Greenwich Youth Create Banner To Oppose Gun Violence
All across the nation, students and adults participated in “walkouts” today to protest gun violence. In Connecticut, several churches joined these walkouts to show solidarity with the students from Parkland, Florida where this particular movement began.
Youth from First Congregational Church of Greenwich have taken another approach to ending gun violence. They created a banner in order to send a message to church members and the larger community that they feel change is necessary to keep youth safe from gun violence.
The banner depicts the silhouettes of five teens on a black background. The images of the teens are formed with 215 names of lives lost due to gun violence, and the places where mass shootings have occurred. At the top are the words “Be The Change”. Below the five silhouettes are the words “Never Again”.
The images does not use the word gun or show any image of a firearm. But the message is clear.
“We settled on an image that we felt honored the human side of the tragedy and called out for action,” said Rev. Patrick Collins, Associate Pastor at First Greenwich.
Collins said the banner also presents “a hopeful” message.
“It shows that the youth of our church are taking a stand, rising to the occasion like the youth from Parkland, and trying to make sure their voices are heard.”
Working together to create the banner inspired some deep conversations about honoring victims and calling for change. Collins said the image’s focus on the names, rather than guns, helped keep these conversations from getting political and partisan. Instead, the teens talked about what they can do to impact society now.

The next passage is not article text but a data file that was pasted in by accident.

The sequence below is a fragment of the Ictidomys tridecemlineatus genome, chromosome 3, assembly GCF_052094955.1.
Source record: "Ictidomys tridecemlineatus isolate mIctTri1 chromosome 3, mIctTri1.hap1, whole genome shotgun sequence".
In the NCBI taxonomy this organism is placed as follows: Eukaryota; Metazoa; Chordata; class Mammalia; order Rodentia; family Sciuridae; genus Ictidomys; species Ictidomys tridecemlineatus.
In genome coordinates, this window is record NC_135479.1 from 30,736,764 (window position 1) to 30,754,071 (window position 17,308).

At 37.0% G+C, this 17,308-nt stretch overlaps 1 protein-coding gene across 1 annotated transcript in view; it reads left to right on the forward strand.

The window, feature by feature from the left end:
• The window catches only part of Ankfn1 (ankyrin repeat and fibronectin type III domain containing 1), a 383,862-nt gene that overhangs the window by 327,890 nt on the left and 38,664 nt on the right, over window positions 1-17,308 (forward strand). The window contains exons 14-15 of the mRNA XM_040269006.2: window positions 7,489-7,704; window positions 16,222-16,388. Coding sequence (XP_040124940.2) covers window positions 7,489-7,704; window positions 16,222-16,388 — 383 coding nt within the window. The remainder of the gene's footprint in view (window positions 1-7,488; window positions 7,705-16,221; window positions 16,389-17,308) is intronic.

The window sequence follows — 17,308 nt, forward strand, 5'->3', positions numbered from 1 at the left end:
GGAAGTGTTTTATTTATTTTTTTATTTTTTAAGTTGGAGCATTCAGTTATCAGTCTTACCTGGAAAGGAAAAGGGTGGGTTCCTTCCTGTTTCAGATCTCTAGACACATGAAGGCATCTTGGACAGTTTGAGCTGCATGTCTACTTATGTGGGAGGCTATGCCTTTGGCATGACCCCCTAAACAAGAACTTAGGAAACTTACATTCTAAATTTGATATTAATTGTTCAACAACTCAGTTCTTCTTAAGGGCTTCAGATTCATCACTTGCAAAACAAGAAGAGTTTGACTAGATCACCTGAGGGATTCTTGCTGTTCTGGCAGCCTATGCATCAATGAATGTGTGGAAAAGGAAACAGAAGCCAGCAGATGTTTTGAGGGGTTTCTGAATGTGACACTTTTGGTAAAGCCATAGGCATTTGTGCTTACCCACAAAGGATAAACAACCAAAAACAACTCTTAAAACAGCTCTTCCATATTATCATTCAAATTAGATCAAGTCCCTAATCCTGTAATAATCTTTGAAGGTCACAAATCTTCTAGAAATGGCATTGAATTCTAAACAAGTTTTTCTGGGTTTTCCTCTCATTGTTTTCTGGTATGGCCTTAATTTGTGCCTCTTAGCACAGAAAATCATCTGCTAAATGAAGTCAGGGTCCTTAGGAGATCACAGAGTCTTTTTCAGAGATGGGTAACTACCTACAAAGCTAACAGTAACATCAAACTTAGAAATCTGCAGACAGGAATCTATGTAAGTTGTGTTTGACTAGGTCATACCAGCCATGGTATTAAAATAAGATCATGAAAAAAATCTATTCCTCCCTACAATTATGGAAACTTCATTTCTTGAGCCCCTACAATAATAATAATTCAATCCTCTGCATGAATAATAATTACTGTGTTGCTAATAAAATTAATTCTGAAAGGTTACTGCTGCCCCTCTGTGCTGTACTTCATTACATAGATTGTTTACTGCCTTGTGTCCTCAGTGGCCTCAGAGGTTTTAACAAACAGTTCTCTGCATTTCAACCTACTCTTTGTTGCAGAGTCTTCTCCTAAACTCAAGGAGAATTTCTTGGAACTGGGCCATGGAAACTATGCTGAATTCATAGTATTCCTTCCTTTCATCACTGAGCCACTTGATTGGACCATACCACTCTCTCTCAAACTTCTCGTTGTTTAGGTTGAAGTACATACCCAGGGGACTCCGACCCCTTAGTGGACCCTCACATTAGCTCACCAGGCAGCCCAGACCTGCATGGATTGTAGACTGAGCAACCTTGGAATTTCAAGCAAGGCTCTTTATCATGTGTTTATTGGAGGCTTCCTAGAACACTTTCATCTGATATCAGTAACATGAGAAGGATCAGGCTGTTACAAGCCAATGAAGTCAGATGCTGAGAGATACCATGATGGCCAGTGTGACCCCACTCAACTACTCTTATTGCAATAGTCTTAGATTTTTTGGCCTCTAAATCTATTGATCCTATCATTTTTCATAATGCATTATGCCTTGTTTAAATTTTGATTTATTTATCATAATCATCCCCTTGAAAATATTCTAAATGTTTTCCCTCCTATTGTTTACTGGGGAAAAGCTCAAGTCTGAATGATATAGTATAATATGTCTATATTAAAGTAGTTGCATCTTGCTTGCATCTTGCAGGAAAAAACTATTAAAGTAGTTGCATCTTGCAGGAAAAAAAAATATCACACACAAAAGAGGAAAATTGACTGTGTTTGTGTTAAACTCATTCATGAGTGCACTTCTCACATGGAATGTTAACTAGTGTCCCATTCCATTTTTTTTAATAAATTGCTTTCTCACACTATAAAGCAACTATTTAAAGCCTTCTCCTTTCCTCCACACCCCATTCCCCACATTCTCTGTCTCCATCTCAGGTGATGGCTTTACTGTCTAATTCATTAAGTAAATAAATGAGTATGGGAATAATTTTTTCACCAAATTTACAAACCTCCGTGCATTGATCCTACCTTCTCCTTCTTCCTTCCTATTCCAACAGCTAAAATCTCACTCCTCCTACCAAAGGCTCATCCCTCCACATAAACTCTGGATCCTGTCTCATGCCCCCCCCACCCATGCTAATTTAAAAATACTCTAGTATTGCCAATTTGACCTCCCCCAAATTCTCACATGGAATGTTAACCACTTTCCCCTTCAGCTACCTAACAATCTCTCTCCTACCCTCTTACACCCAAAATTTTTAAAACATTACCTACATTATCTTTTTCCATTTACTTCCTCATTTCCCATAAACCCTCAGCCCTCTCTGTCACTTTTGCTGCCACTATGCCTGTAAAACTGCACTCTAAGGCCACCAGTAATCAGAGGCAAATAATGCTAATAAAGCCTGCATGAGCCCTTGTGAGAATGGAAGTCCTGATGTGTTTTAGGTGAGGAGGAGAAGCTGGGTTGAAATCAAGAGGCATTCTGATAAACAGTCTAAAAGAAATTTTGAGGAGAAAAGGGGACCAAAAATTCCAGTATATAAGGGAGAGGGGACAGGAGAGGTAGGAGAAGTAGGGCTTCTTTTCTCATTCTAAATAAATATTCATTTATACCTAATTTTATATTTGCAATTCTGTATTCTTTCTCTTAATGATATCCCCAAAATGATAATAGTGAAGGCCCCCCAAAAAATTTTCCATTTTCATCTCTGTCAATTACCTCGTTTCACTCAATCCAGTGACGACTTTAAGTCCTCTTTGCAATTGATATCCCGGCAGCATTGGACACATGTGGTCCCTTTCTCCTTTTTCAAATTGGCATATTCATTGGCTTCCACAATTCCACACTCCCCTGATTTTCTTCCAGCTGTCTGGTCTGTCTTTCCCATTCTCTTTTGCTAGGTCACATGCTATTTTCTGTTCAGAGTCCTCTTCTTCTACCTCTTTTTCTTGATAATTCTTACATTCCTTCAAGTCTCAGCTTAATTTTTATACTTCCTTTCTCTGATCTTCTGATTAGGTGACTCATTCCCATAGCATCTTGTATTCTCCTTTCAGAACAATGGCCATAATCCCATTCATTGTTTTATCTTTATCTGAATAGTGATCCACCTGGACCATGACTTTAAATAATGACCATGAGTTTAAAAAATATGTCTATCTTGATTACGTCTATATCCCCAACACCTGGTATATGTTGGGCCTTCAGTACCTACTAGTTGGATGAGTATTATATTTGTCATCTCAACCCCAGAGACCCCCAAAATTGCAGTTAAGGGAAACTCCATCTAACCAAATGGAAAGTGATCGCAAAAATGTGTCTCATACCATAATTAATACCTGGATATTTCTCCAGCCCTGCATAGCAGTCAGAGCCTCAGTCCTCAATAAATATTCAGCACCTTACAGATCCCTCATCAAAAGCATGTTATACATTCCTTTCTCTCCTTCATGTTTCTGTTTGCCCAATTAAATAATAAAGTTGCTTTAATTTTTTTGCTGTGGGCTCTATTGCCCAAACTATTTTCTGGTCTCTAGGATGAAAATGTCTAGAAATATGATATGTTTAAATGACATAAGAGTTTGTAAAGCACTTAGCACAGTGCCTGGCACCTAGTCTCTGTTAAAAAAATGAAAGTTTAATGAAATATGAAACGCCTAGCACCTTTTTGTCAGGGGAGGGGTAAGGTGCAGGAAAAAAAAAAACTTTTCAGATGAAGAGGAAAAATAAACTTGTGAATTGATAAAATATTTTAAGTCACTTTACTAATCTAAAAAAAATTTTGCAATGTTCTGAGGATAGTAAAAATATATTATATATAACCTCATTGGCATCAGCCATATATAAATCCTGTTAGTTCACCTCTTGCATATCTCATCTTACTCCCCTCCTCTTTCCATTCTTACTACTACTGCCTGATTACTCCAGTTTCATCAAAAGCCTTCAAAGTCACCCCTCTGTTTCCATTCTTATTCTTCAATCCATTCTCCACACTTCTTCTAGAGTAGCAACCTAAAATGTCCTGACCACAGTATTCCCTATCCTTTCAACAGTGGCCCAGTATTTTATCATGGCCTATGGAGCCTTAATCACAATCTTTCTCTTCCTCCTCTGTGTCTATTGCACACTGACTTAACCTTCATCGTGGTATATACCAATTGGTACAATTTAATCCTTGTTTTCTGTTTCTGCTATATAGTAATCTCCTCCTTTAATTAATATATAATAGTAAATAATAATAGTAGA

“There has been, and kind of still is, this mentality that, we’re still young and we have time to make an impact on the world, so we don’t have to take action yet or that our voice doesn’t matter as much right now,” said Lauren Michley, one of the youth who helped create the banner. “This banner proves that it’s not too soon, the time to take action is now, not later.”
Of course any conversation about gun violence would include a conversation about owning guns. Marial Laffan said they did talk about the role weapons have in society and “whether or not they are necessary in order to have safety.” But she said the banner “accurately depicts the negative and more pressing side of the argument.”
Catherine Ziac liked that the work she and the others did on the banner furthered the conversations about gun violence. “[The church’s] work to further spread awareness of these issues makes me extremely proud to be part of this church,” Ziac said.
The youth have displayed the banner in front of the church and will be taking it to New York City on March 24 to join in the March for Our Lives NYC event. Collins and the banner’s youth designers would like to make the image available to other churches and groups to use as flags, t-shirts or other items. To get more information about using the image, please contact the church at 203.637.1791.